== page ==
> would seem to have value.
> On 7/11/2012 5:08 PM, Chris Mejia wrote:
> Thanks Tamir. I stand corrected--consumers who elect to express DNT:1 MAY
> not have completely opted out of the value exchange, you're right.
> However, their relative value to the value exchange certainly goes down.
> To further explain, when users see un-targeted (randomly placed) ads that
> are not based on their general interests, they are likely to ignore those
> ads. In ignoring those misplaced ads, it's a double-whammy on industry:
> we pay to serve ads that the consumer will never engage with, nor buy
> their products/services. Obviously this decreases the relative value of
> that consumer engagement and lowers the overall revenue the publisher may
> charge an advertiser in connection with the serving of the advertiser's
> ads to that non-targeted consumer. In this case, f-capping would be even
> more important from a cost-savings perspective; the more non-relevant ads
> I serve a consumer, the more cost associated-- f-capping limits delivery
> and thus limits costs. Also, it's probably not a stretch to assume that
> many advertisers may not want to serve their ads at all to consumers who
> are expressing DNT:1. Enter the digital divide once again: anti-targeting
> may lead to a situation where the only ads being served to 'lower-value'
> DNT:1 users are the ones everyone would rather avoid (annoying content ads
> that are served only on a CPA basis). Premium content ads are generally
> very expensive to produce and serve (premium rich media ads cost more to
> serve), so my educated guess is that advertisers wont want to take a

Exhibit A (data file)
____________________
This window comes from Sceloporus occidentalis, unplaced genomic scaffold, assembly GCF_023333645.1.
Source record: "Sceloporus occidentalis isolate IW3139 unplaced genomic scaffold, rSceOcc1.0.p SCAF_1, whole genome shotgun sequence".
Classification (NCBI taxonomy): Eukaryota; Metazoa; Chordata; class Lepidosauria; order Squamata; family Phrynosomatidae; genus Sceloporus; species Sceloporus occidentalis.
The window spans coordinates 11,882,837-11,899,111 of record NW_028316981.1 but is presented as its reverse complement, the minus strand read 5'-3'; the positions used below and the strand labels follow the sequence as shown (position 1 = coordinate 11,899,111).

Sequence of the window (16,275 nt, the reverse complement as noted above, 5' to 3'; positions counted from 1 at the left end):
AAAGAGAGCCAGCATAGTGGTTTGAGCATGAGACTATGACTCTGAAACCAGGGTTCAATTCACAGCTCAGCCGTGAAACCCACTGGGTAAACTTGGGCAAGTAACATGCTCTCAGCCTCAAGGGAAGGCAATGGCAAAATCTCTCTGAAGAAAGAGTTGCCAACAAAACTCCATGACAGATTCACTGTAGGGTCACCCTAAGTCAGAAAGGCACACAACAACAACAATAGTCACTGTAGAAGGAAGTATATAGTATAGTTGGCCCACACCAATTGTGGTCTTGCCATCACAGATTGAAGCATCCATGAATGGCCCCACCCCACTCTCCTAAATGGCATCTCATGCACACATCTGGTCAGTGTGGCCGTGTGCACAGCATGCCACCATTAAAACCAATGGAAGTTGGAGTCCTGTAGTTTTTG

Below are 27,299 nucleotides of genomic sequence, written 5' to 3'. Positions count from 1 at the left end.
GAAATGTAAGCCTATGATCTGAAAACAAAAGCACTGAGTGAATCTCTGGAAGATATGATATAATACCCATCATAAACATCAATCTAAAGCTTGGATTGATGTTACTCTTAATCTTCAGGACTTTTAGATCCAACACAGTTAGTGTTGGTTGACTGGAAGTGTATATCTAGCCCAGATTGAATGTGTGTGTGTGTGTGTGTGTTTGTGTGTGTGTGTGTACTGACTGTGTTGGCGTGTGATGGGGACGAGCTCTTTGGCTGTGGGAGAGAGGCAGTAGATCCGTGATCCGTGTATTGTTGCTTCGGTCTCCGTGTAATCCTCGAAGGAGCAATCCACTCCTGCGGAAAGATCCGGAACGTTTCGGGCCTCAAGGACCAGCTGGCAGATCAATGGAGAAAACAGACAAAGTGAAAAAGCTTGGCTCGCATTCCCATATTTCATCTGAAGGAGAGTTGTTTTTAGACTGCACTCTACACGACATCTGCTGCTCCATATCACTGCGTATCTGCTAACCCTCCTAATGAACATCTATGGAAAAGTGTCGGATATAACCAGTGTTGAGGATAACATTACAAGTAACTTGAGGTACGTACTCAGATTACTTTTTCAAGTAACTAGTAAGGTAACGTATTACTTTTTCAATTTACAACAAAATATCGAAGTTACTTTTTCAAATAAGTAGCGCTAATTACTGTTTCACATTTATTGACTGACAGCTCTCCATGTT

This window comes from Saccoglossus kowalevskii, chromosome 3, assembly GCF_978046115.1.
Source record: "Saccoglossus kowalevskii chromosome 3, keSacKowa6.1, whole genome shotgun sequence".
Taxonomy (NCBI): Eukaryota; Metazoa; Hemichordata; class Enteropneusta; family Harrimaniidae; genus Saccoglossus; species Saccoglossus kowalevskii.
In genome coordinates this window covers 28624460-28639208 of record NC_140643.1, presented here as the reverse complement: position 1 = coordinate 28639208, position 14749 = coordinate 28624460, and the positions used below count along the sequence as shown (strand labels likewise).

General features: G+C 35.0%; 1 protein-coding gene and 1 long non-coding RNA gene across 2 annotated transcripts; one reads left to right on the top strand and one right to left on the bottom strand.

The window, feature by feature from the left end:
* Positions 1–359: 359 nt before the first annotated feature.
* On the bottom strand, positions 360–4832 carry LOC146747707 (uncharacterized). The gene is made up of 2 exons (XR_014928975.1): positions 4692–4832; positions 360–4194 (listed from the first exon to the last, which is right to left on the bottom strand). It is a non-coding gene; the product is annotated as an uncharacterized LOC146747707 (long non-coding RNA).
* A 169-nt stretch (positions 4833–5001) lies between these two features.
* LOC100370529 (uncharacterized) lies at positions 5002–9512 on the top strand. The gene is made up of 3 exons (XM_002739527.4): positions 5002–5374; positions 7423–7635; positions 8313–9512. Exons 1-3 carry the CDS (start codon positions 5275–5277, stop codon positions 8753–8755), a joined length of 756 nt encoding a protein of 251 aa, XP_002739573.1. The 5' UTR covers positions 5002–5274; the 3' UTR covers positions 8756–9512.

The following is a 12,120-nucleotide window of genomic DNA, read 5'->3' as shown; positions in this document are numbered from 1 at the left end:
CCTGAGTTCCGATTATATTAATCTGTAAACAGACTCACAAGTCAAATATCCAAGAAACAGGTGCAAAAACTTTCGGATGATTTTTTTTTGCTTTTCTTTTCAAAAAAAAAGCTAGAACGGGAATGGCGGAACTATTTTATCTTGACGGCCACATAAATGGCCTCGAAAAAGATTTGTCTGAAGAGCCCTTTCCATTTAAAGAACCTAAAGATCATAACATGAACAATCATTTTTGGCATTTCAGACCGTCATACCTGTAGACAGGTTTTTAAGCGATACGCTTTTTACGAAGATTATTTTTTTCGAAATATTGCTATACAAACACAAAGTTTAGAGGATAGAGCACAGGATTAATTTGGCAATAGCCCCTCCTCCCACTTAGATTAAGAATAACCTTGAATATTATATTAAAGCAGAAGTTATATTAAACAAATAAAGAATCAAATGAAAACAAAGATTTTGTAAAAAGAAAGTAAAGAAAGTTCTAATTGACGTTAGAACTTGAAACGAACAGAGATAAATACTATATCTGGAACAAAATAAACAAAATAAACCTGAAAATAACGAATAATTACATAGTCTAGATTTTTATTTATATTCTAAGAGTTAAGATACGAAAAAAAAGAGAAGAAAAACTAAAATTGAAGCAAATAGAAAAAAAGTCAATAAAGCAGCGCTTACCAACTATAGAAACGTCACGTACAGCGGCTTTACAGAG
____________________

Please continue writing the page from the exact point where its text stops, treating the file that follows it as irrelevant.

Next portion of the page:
> chance on where they will spend money serving these ads. So imagine that
> premium advertisers contractually obligate their publishers to set
> f-capping at 0/24 for DNT:1 users (this means that the premium ad would
> never be shown to the DNT:1 user). To play the end game, if DNT:1 signals
> were ubiquitous on the Web, the overall value of "free access" publishing
> would go down and I believe there would be a rapid proliferation of
> payment gateways in response (the money to pay for content and innovation
> has to come from somewhere). Once again, enter the new digital divide
> (where the 'haves' pay for access and the 'have nots" are denied access,
> based on financial ability to pay), courtesy of this working group, IF we
> don't get it right.
> Chris Mejia | Digital Supply Chain Solutions | Ad Technology Group |
> Interactive Advertising Bureau - IAB
> On 7/11/12 1:15 PM, "Tamir Israel"<tisrael@cippic.ca> wrote:
> Chris -- I personally found your explanation very useful so thank you.
> On 7/11/2012 3:27 PM, Chris Mejia wrote:
> Advertisers have plenty of
> reasonable business reasons to require f-capping in their contracts:
> i.e.
> a) not annoy consumers with overdelivery when such annoyance leads to
> negative advertiser brand association, and b) not needlessly waste ad
> impressions and money on serving ads over and over again to users who
> have
> opted out of the value exchange in the first place.
> It's not clear to me that selecting a DNT-1 means opting out of the
> value exchange. The very fact that you need to F-cap those who have
> chosen to send a DNT-1 seems to imply that these impressions remain
> valuable, at least to some extent (or, I imagine, no ad would be served
> at all and we need not worry about annoying users with repeated
> exposures or maximizing ROI).
> Best,
> Tamir

Received on Thursday, 12 July 2012 00:58:26 UTC